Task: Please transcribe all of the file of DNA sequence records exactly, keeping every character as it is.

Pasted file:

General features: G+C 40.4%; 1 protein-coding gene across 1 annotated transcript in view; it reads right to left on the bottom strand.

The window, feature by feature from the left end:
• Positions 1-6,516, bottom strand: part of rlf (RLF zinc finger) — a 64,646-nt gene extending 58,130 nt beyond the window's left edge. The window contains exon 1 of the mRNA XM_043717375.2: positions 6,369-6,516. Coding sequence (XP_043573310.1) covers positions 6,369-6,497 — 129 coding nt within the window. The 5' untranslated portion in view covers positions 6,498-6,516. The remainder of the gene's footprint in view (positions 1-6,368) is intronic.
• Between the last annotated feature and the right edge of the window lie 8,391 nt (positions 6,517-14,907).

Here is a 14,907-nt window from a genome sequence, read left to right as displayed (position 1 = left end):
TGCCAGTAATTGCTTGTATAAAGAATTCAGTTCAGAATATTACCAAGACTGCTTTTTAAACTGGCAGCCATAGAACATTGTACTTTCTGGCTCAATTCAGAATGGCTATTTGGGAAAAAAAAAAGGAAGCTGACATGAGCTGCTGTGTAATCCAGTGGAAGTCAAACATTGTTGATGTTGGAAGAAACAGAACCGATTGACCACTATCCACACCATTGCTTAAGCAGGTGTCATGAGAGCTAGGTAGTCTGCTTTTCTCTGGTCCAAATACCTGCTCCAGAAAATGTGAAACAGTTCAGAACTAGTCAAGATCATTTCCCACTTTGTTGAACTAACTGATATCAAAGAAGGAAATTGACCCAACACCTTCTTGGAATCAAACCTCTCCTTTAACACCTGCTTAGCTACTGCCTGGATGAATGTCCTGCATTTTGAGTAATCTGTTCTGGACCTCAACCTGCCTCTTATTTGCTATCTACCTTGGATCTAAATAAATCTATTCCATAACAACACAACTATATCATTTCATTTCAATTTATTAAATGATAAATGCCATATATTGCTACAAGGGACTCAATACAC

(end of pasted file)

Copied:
General features: G+C 40.4%; 1 protein-coding gene across 1 annotated transcript in view; it reads right to left on the bottom strand.

The window, feature by feature from the left end:
• Positions 1-6,516, bottom strand: part of rlf (RLF zinc finger) — a 64,646-nt gene extending 58,130 nt beyond the window's left edge. The window contains exon 1 of the mRNA XM_043717375.2: positions 6,369-6,516. Coding sequence (XP_043573310.1) covers positions 6,369-6,497 — 129 coding nt within the window. The 5' untranslated portion in view covers positions 6,498-6,516. The remainder of the gene's footprint in view (positions 1-6,368) is intronic.
• Between the last annotated feature and the right edge of the window lie 8,391 nt (positions 6,517-14,907).

Here is a 14,907-nt window from a genome sequence, read left to right as displayed (position 1 = left end):
TGCCAGTAATTGCTTGTATAAAGAATTCAGTTCAGAATATTACCAAGACTGCTTTTTAAACTGGCAGCCATAGAACATTGTACTTTCTGGCTCAATTCAGAATGGCTATTTGGGAAAAAAAAAAGGAAGCTGACATGAGCTGCTGTGTAATCCAGTGGAAGTCAAACATTGTTGATGTTGGAAGAAACAGAACCGATTGACCACTATCCACACCATTGCTTAAGCAGGTGTCATGAGAGCTAGGTAGTCTGCTTTTCTCTGGTCCAAATACCTGCTCCAGAAAATGTGAAACAGTTCAGAACTAGTCAAGATCATTTCCCACTTTGTTGAACTAACTGATATCAAAGAAGGAAATTGACCCAACACCTTCTTGGAATCAAACCTCTCCTTTAACACCTGCTTAGCTACTGCCTGGATGAATGTCCTGCATTTTGAGTAATCTGTTCTGGACCTCAACCTGCCTCTTATTTGCTATCTACCTTGGATCTAAATAAATCTATTCCATAACAACACAACTATATCATTTCATTTCAATTTATTAAATGATAAATGCCATATATTGCTACAAGGGACTCAATACAC